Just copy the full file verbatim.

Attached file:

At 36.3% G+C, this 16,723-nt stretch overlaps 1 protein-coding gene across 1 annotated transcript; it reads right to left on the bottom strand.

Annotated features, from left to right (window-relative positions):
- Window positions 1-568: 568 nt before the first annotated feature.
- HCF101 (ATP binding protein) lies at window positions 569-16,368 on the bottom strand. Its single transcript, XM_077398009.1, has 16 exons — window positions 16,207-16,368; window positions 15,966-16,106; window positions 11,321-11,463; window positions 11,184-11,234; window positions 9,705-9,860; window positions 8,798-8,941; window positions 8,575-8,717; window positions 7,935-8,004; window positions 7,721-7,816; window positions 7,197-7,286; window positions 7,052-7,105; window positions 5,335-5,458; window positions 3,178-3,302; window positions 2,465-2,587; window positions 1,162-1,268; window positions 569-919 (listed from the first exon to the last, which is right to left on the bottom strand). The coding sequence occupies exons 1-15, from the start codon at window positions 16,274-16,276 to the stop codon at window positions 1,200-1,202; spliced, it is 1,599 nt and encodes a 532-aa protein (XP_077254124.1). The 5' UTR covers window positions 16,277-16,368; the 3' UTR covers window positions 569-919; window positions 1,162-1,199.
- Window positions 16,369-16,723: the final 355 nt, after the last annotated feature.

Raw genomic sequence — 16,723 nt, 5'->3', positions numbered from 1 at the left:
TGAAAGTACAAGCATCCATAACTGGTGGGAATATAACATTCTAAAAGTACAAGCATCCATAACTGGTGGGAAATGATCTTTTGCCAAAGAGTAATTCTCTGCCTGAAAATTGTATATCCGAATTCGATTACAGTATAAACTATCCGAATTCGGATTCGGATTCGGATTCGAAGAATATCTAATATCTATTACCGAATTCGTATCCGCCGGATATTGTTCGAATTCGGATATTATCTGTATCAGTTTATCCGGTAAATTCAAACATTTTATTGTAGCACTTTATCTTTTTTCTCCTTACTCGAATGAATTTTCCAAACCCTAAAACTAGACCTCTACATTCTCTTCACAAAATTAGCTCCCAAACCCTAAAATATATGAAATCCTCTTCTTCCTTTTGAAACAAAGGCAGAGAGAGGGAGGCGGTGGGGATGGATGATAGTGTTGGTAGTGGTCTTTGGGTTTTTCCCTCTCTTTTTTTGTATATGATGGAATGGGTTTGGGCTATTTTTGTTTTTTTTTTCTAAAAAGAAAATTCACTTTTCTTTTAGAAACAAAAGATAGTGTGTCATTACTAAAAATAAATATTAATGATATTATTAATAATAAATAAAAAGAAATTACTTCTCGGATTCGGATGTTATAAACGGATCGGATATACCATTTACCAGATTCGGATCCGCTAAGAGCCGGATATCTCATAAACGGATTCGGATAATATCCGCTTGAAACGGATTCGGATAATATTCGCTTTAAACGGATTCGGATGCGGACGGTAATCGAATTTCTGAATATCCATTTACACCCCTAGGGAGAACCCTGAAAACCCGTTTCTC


At 36.3% G+C, this 16,723-nt stretch overlaps 1 protein-coding gene across 1 annotated transcript; it reads right to left on the bottom strand.

Annotated features, from left to right (window-relative positions):
- Window positions 1-568: 568 nt before the first annotated feature.
- HCF101 (ATP binding protein) lies at window positions 569-16,368 on the bottom strand. Its single transcript, XM_077398009.1, has 16 exons — window positions 16,207-16,368; window positions 15,966-16,106; window positions 11,321-11,463; window positions 11,184-11,234; window positions 9,705-9,860; window positions 8,798-8,941; window positions 8,575-8,717; window positions 7,935-8,004; window positions 7,721-7,816; window positions 7,197-7,286; window positions 7,052-7,105; window positions 5,335-5,458; window positions 3,178-3,302; window positions 2,465-2,587; window positions 1,162-1,268; window positions 569-919 (listed from the first exon to the last, which is right to left on the bottom strand). The coding sequence occupies exons 1-15, from the start codon at window positions 16,274-16,276 to the stop codon at window positions 1,200-1,202; spliced, it is 1,599 nt and encodes a 532-aa protein (XP_077254124.1). The 5' UTR covers window positions 16,277-16,368; the 3' UTR covers window positions 569-919; window positions 1,162-1,199.
- Window positions 16,369-16,723: the final 355 nt, after the last annotated feature.

Raw genomic sequence — 16,723 nt, 5'->3', positions numbered from 1 at the left:
TGAAAGTACAAGCATCCATAACTGGTGGGAATATAACATTCTAAAAGTACAAGCATCCATAACTGGTGGGAAATGATCTTTTGCCAAAGAGTAATTCTCTGCCTGAAAATTGTATATCCGAATTCGATTACAGTATAAACTATCCGAATTCGGATTCGGATTCGGATTCGAAGAATATCTAATATCTATTACCGAATTCGTATCCGCCGGATATTGTTCGAATTCGGATATTATCTGTATCAGTTTATCCGGTAAATTCAAACATTTTATTGTAGCACTTTATCTTTTTTCTCCTTACTCGAATGAATTTTCCAAACCCTAAAACTAGACCTCTACATTCTCTTCACAAAATTAGCTCCCAAACCCTAAAATATATGAAATCCTCTTCTTCCTTTTGAAACAAAGGCAGAGAGAGGGAGGCGGTGGGGATGGATGATAGTGTTGGTAGTGGTCTTTGGGTTTTTCCCTCTCTTTTTTTGTATATGATGGAATGGGTTTGGGCTATTTTTGTTTTTTTTTTCTAAAAAGAAAATTCACTTTTCTTTTAGAAACAAAAGATAGTGTGTCATTACTAAAAATAAATATTAATGATATTATTAATAATAAATAAAAAGAAATTACTTCTCGGATTCGGATGTTATAAACGGATCGGATATACCATTTACCAGATTCGGATCCGCTAAGAGCCGGATATCTCATAAACGGATTCGGATAATATCCGCTTGAAACGGATTCGGATAATATTCGCTTTAAACGGATTCGGATGCGGACGGTAATCGAATTTCTGAATATCCATTTACACCCCTAGGGAGAACCCTGAAAACCCGTTTCTC